Max Out

It’s almost December and I’ve been avoiding the gym again. I know as soon as I flip the calendar over, I’ll start looking at myself more critically in the mirror — thinking about the New Year’s resolutions I won’t make about being healthier. Do you ever surprise yourself with what obsesses your thoughts? My thoughts are often consumed with the body I used to have in high school. I was skinny, lacking the hips and breasts that would come later in college, but I was strong. I’d taken a Weight Training class my last semester and our teacher, Coach S, who also happened to be an assistant football coach, stood firmly on the neck of gender roles. In his weight room, all students were expected to perform to the best of their ability. I’d taken the class for what I thought was an easy ‘A’ and a slow, luxurious dive into summer. Turns out, it wasn’t an easy class, but it did become one of my favorites.

Every Monday, Wednesday, and Friday the period began the same way: stretches and goals. My classmates and I stood on rubber mats between weight racks, bent over touching our toes and loosening tight hamstrings. We counted off together, “1, 2, 3, switch.” On the whiteboard, the workout of the day was already written and it was always based on one of three themes: Legs, Arms & Chest, or Back.

Coach roamed the room, stepping over outstretched legs, asking every other student, “What’s your goal? Can you best yourself today?”

The gym was arranged in stations and we moved like minute hands clockwise around the room. On Arm and Chest day, it was bicep curls and bench press, lawnmower rips and overhead press. Three reps of 15, or five reps of ten. On leg day we did alternating lunges down hallways, squats with the bar digging into our shoulders, deadlifts, and my favorite, hang cleans.

I loved watching women in my class do the hang clean.While they couldn’t lift as much weight as our male classmates, they were more graceful and fluid in their movements. The best part was at the end, when we were allowed to drop the bar to the ground from waist height and the rubber weights bounced on the gym floor.

Every two weeks, we’d have progress checks. Every student was expected to be able to lift more than he or she could lift two weeks before, and our grades depended on showing progress. We’d start at the bench press and Coach would look at the max number a particular student could press the week previously, and he’d call for someone to load the bar with five to ten pounds less.

With the whole class around you, cheering and encouraging you, you’d get five reps to warm up, then five reps at your previous max and then weight was added until you couldn’t lift anymore. I’ll never forget the feeling I felt every two weeks, when I lifted more weight than I had before, more weight than I thought I could. And the sound of my classmates, who slowly became my friends cheering and whooping as I made my goals, still rings in my ears when I lie down on the leather bench.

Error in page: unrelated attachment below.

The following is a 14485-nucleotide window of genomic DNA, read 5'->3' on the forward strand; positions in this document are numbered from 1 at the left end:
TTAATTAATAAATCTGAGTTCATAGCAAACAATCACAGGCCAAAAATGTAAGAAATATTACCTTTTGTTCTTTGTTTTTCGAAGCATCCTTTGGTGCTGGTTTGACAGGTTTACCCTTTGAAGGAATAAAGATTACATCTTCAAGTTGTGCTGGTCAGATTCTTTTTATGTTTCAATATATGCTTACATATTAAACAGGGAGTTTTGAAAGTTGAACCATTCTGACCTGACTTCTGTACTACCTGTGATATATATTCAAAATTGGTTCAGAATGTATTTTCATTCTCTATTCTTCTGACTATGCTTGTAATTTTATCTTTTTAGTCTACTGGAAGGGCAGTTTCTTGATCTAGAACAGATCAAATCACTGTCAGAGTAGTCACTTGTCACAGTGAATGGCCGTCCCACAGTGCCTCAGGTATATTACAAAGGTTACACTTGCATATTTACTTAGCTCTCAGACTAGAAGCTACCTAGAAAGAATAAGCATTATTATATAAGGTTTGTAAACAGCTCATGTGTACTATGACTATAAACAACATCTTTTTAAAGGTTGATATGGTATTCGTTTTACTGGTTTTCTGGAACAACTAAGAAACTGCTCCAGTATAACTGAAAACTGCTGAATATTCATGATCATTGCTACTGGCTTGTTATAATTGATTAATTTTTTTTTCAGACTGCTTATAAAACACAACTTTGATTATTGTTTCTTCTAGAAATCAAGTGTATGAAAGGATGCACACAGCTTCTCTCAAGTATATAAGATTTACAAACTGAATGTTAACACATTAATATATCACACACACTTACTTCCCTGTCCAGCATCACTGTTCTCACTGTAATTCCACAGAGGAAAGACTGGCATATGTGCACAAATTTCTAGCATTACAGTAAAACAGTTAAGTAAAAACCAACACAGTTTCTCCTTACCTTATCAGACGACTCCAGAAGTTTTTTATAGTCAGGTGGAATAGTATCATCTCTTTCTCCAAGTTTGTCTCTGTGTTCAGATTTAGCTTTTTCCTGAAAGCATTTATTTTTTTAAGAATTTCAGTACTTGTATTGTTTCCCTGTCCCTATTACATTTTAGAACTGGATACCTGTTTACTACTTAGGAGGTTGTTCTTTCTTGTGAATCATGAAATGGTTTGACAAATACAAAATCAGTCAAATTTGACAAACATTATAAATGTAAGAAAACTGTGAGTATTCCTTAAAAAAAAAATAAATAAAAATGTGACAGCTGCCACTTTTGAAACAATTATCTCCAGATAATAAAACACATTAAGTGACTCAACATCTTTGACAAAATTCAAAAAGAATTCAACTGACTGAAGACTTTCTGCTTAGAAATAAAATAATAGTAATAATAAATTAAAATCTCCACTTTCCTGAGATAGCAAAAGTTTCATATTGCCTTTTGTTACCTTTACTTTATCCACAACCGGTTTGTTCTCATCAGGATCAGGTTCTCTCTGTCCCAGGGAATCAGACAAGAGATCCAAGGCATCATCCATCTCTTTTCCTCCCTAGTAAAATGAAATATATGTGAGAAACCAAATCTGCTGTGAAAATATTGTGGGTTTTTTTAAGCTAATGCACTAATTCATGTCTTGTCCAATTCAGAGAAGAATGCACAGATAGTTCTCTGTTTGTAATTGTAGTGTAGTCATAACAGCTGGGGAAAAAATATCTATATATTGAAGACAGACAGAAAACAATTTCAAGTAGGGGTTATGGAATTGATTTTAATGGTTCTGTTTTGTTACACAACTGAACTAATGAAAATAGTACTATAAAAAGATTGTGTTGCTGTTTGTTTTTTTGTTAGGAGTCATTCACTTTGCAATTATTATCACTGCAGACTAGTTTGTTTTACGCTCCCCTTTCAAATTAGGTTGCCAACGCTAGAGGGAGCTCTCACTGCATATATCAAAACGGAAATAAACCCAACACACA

Some Leg days we did cardio exercise instead of weights. We’d run up and down the bleachers of the football stadium. We ran 4-person relays around the track, and jumped rope in the hallways. Cardio leg day was the best day to be social, because every other day we were grouped in teams of four, and the timed stations forced us to focus. But on cardio leg day the whole class was together in one big jumble of spandex and basketball shorts. I had never been to a football game, and before this class, had only known the football players by the jerseys they wore on game days. Never one to roll in the popular circles delineated by high school hierarchy I believed they were all self-absorbed meatheads.

But from the first moments of the Weight Training class, as we learned the proper techniques of lifting weight, the football players became our mentors. Some of the seniors in the class had been lifting since freshmen year, and even the JV players knew more about it than I did. It easily could’ve become a cesspool of testicle jokes (which sometimes it was) but because of Coach S, it was mostly an enthusiastic learning environment where classmates respected each other and praised their gains and pushed together past the plateaus. We all wanted to be better, and get stronger. At first I was consumed with numbers, with increasing how much I could lift for progress check, but by the middle of the semester, I wanted to have better form, cleaner hangs, deeper squats.

On the last progress check, I could lift double, run a decent mile and do a near perfect hang clean. My first official boyfriend was a football player who took me to prom. When I got to the gym now, I can hear Coach S asking me what my goals are for the day and will I best myself. I always try.


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